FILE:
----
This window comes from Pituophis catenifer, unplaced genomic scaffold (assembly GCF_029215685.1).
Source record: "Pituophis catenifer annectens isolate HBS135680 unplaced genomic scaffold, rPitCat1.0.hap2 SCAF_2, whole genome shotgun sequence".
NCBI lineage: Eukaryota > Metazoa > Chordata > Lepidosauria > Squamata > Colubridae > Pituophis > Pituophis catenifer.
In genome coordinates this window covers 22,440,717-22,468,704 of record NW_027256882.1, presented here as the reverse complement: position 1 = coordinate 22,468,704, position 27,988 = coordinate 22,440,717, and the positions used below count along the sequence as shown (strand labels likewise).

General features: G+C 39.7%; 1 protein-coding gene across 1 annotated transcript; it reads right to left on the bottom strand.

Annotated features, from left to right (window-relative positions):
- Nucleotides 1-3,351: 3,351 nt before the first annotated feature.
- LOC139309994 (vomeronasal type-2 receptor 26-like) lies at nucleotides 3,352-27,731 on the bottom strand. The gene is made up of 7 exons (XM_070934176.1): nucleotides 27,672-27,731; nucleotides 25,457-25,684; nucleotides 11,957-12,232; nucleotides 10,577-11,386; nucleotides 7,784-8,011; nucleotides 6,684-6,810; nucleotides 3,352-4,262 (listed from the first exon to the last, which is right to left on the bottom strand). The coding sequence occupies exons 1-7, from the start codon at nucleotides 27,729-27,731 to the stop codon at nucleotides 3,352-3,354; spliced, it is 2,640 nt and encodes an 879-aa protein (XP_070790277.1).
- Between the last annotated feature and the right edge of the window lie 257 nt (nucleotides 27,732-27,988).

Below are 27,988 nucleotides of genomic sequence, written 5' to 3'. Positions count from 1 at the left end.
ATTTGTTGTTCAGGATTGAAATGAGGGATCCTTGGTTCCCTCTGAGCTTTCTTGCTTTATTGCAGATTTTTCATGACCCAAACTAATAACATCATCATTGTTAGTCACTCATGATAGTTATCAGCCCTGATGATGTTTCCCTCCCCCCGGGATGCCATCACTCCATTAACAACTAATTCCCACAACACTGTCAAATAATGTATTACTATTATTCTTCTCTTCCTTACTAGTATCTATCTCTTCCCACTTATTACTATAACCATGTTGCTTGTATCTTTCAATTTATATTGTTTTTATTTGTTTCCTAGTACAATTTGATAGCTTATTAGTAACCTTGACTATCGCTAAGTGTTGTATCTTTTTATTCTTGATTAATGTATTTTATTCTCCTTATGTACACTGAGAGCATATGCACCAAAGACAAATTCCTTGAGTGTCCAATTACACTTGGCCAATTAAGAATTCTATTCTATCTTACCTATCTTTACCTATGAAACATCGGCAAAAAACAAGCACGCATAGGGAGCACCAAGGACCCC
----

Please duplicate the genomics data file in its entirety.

This window comes from Pituophis catenifer, unplaced genomic scaffold (assembly GCF_029215685.1).
Source record: "Pituophis catenifer annectens isolate HBS135680 unplaced genomic scaffold, rPitCat1.0.hap2 SCAF_2, whole genome shotgun sequence".
NCBI lineage: Eukaryota > Metazoa > Chordata > Lepidosauria > Squamata > Colubridae > Pituophis > Pituophis catenifer.
In genome coordinates this window covers 22,440,717-22,468,704 of record NW_027256882.1, presented here as the reverse complement: position 1 = coordinate 22,468,704, position 27,988 = coordinate 22,440,717, and the positions used below count along the sequence as shown (strand labels likewise).

General features: G+C 39.7%; 1 protein-coding gene across 1 annotated transcript; it reads right to left on the bottom strand.

Annotated features, from left to right (window-relative positions):
- Nucleotides 1-3,351: 3,351 nt before the first annotated feature.
- LOC139309994 (vomeronasal type-2 receptor 26-like) lies at nucleotides 3,352-27,731 on the bottom strand. The gene is made up of 7 exons (XM_070934176.1): nucleotides 27,672-27,731; nucleotides 25,457-25,684; nucleotides 11,957-12,232; nucleotides 10,577-11,386; nucleotides 7,784-8,011; nucleotides 6,684-6,810; nucleotides 3,352-4,262 (listed from the first exon to the last, which is right to left on the bottom strand). The coding sequence occupies exons 1-7, from the start codon at nucleotides 27,729-27,731 to the stop codon at nucleotides 3,352-3,354; spliced, it is 2,640 nt and encodes an 879-aa protein (XP_070790277.1).
- Between the last annotated feature and the right edge of the window lie 257 nt (nucleotides 27,732-27,988).

Below are 27,988 nucleotides of genomic sequence, written 5' to 3'. Positions count from 1 at the left end.
ATTTGTTGTTCAGGATTGAAATGAGGGATCCTTGGTTCCCTCTGAGCTTTCTTGCTTTATTGCAGATTTTTCATGACCCAAACTAATAACATCATCATTGTTAGTCACTCATGATAGTTATCAGCCCTGATGATGTTTCCCTCCCCCCGGGATGCCATCACTCCATTAACAACTAATTCCCACAACACTGTCAAATAATGTATTACTATTATTCTTCTCTTCCTTACTAGTATCTATCTCTTCCCACTTATTACTATAACCATGTTGCTTGTATCTTTCAATTTATATTGTTTTTATTTGTTTCCTAGTACAATTTGATAGCTTATTAGTAACCTTGACTATCGCTAAGTGTTGTATCTTTTTATTCTTGATTAATGTATTTTATTCTCCTTATGTACACTGAGAGCATATGCACCAAAGACAAATTCCTTGAGTGTCCAATTACACTTGGCCAATTAAGAATTCTATTCTATCTTACCTATCTTTACCTATGAAACATCGGCAAAAAACAAGCACGCATAGGGAGCACCAAGGACCCC